South Park: The Stick of Truth and Fallout: New Vegas developer Obsidian Entertainment's new RPG Pillars of Eternity won't be out this fall. Obsidian and publisher Paradox Interactive revealed today that the game's official launch has been pushed to early 2015.
Gamers who back Pillars' initial Kickstarter campaign received the beta version in August. The beta build features a village from the full game along with a sample of mid-level quests. After collecting feedback from testers for the past month-and-a-half, Obsidian realized they would need more time to incorporate this advice into the full version of the game.
"Since the very beginning of this project we promised our fans and ourselves that we would release this game only when we knew it would be absolutely ready for the best experience possible," said Obsidian CEO Feargus Urquhart in today's announcement. "We're very close to that point, but not quite there yet. The feedback we have received through our playtest process has been invaluable to us. We are coming into the home stretch but are pushing the release out just a bit to make sure we honor that promise we made originally.
"Thanks for your patience and support, it will be worth the wait."
Pillars of Eternity, formerly known as Project Eternity, is a tactical RPG inspired by old-school CRPG's like Baldur's Gate and Icewind Dale. Players command a party of six characters in an adventure through an original fantasy world. The development team includes Icewind Dale designer Josh Sawyer, Fallout producer Tim Cain and Planescape: Torment writer Chris Avellone.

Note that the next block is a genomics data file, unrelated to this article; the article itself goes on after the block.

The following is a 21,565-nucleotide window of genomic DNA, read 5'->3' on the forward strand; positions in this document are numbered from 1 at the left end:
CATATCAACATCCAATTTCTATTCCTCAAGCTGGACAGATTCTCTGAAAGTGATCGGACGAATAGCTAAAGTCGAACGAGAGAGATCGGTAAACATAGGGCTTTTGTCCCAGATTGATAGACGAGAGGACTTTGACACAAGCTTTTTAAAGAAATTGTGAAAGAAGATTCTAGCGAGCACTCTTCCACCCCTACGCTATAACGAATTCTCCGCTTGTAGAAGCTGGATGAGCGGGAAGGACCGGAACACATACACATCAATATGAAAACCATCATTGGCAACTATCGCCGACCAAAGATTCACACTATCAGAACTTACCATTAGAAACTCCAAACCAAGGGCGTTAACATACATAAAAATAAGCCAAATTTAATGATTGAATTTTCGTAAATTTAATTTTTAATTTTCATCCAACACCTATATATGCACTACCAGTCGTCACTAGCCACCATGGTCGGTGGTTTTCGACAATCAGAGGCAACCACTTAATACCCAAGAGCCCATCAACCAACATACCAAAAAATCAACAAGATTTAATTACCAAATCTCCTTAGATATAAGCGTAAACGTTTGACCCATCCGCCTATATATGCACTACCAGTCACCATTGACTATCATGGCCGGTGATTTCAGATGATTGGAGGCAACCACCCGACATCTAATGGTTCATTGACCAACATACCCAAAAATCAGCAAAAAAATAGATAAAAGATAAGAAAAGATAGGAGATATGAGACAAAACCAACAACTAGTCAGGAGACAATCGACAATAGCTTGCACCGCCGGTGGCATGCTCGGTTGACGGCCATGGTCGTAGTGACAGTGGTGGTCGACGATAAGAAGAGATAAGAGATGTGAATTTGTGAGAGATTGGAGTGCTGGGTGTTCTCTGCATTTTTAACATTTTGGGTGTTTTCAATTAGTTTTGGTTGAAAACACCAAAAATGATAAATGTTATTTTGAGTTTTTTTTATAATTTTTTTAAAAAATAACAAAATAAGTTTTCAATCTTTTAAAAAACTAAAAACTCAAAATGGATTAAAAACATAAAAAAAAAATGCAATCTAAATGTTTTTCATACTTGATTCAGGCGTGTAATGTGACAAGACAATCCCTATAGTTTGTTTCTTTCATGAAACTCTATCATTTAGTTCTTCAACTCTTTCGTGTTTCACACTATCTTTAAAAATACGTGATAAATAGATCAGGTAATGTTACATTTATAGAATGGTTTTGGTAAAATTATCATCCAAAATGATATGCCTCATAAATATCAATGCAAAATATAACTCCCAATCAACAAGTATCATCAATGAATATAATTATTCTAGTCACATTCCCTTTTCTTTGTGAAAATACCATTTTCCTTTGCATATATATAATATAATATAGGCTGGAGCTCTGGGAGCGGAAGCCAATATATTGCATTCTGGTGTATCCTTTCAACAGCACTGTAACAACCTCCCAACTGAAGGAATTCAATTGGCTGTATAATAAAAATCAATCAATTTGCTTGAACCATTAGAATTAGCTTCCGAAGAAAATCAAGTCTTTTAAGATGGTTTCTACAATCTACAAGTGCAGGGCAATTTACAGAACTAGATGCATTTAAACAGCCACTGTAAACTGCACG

The Kickstarter campaign for Eternity in 2012 was a huge success, raising over $4 million for the game's development. It was the biggest Kickstarter campaign for a video game to date, though it's since been surpassed by Tides of Numenera, another old-school CRPG.
Obsidian initially expected to release Pillars of Eternity in April 2014. Kickstarter backers, some of whom spent over $100 funding the game, are obviously a bit restless. However, Paradox promises that the delay will result in a better game.
"Rest assured, no one is more anxious for the completion and release of this game than we are. However, we are excited to get the extra time to incorporate the feedback and add additional polish."
I do hope that the backers' patience ends up being rewarded. Not just because I want Pillars to be good, but also because any high-profile failures on Kickstarter will make it that much harder for some other developer to fund their passion project.
Staff Writer at CinemaBlend.
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